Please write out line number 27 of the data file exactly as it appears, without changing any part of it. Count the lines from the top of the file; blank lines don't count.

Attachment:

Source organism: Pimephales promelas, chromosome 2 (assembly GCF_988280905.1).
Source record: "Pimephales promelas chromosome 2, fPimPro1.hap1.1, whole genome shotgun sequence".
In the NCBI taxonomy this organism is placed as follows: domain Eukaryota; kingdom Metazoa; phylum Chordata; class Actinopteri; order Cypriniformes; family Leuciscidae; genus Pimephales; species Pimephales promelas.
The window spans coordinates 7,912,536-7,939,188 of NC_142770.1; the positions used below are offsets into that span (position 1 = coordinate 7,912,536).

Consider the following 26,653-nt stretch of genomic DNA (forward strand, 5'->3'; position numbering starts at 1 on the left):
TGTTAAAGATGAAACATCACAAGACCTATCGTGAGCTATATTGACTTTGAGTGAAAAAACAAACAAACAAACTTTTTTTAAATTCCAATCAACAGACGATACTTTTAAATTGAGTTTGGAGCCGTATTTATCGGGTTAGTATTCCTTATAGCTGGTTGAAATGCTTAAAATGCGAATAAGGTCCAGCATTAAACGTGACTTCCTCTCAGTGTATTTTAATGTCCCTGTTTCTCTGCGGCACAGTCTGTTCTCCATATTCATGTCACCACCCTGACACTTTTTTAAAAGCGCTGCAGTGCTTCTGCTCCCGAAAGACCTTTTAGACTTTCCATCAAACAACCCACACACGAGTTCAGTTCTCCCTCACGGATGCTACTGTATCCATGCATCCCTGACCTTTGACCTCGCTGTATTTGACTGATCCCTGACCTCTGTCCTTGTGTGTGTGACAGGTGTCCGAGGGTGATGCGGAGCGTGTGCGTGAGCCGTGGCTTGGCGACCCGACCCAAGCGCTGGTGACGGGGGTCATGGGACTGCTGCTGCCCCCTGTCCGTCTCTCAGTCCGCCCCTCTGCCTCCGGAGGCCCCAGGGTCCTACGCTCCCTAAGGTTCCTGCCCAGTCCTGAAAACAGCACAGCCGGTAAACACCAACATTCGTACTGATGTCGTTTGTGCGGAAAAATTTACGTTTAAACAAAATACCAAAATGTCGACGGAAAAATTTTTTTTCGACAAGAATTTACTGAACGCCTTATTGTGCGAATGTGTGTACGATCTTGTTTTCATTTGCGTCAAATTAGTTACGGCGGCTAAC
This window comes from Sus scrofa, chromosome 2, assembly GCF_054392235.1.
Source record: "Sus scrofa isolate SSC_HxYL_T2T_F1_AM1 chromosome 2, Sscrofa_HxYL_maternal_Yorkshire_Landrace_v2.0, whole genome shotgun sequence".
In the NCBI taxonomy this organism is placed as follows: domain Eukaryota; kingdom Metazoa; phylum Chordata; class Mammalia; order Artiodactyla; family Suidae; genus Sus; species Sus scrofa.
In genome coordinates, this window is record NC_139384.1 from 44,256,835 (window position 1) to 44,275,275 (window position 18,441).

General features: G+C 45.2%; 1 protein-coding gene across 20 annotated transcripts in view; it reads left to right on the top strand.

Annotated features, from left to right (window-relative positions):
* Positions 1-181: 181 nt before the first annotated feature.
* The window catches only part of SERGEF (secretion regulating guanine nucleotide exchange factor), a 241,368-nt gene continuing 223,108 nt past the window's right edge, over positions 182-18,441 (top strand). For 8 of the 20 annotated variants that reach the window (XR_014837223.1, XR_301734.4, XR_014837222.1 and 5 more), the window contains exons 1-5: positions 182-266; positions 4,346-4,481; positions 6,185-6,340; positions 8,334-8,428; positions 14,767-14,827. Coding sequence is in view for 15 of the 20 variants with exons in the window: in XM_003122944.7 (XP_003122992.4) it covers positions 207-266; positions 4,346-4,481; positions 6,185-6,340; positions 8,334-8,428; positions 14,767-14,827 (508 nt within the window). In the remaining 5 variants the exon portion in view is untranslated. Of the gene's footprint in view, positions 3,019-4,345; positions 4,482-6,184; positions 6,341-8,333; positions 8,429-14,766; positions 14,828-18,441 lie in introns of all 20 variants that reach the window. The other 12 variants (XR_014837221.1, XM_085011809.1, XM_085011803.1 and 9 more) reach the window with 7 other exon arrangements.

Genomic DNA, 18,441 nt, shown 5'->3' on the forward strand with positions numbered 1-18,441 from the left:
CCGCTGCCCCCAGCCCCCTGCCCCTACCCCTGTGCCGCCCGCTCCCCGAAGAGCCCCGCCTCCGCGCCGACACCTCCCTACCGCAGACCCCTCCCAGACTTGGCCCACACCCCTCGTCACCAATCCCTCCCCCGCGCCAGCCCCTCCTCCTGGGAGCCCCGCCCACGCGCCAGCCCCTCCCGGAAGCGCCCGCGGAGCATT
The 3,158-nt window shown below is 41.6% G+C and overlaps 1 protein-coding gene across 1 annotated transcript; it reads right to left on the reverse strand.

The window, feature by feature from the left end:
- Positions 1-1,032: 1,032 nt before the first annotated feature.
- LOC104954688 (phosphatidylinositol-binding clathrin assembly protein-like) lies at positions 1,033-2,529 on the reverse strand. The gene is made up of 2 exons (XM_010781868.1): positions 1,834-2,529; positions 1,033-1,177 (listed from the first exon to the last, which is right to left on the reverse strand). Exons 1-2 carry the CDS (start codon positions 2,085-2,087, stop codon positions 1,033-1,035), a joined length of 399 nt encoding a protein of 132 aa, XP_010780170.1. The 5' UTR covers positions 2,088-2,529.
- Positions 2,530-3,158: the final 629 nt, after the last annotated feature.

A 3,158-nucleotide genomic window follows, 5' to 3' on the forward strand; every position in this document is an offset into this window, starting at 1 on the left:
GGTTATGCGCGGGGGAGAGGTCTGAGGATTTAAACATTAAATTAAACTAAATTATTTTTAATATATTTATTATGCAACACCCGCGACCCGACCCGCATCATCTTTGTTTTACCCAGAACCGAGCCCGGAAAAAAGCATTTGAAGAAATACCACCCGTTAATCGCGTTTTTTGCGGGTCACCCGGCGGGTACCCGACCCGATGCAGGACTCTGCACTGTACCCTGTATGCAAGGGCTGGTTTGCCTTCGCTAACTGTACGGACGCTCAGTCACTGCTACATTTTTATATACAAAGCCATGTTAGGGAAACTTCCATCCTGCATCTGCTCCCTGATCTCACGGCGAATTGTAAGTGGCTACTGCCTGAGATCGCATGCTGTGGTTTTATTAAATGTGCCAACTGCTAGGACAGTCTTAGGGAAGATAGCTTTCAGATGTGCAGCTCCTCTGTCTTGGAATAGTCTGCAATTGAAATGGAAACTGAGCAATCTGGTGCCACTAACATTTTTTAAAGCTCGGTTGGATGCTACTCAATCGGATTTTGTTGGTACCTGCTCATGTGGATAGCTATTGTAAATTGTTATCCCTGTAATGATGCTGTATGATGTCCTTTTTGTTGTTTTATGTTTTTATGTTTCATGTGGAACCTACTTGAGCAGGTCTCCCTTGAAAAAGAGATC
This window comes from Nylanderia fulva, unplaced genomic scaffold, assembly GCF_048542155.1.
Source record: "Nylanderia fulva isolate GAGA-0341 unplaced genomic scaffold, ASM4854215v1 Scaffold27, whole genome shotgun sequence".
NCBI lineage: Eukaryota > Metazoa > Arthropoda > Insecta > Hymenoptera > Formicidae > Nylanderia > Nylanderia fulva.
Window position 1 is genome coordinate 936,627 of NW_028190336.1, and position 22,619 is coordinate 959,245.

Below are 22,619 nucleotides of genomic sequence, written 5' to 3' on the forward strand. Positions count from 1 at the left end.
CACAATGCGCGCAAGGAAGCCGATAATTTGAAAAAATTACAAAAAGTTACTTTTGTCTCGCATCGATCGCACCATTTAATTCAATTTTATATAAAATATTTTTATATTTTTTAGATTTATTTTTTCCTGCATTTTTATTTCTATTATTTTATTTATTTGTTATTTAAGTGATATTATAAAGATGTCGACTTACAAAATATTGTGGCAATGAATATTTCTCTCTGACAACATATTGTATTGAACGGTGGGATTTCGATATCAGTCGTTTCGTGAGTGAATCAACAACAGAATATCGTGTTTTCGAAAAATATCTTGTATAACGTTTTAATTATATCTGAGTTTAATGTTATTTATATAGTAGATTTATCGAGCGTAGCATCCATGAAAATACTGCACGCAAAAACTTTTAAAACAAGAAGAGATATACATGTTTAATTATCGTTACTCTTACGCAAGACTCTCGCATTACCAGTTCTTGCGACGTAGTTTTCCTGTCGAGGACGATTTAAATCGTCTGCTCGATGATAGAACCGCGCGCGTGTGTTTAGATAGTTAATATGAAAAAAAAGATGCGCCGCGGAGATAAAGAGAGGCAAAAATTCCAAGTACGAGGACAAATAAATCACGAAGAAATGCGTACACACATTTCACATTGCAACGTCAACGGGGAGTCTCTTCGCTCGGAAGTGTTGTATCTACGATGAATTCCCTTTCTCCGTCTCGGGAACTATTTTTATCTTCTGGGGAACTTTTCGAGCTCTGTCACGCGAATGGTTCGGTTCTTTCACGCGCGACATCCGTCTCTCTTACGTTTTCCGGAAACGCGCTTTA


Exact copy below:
Window position 1 is genome coordinate 936,627 of NW_028190336.1, and position 22,619 is coordinate 959,245.